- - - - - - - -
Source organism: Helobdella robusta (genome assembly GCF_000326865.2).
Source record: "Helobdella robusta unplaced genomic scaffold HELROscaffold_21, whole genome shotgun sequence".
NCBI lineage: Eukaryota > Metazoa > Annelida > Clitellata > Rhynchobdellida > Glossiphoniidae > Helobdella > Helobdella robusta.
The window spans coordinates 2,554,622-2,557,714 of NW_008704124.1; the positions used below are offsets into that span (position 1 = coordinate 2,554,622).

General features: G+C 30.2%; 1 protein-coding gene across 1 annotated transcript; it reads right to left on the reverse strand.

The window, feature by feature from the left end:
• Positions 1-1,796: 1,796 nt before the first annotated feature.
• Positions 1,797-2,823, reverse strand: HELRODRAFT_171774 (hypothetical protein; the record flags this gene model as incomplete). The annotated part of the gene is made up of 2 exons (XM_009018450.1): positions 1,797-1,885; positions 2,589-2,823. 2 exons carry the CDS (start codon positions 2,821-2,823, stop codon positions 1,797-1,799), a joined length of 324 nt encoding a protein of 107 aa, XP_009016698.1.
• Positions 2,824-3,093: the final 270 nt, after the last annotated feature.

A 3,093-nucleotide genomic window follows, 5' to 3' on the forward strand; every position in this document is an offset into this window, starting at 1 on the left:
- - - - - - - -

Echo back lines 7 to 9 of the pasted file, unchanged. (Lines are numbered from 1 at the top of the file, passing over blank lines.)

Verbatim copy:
• Positions 1-1,796: 1,796 nt before the first annotated feature.
• Positions 1,797-2,823, reverse strand: HELRODRAFT_171774 (hypothetical protein; the record flags this gene model as incomplete). The annotated part of the gene is made up of 2 exons (XM_009018450.1): positions 1,797-1,885; positions 2,589-2,823. 2 exons carry the CDS (start codon positions 2,821-2,823, stop codon positions 1,797-1,799), a joined length of 324 nt encoding a protein of 107 aa, XP_009016698.1.
• Positions 2,824-3,093: the final 270 nt, after the last annotated feature.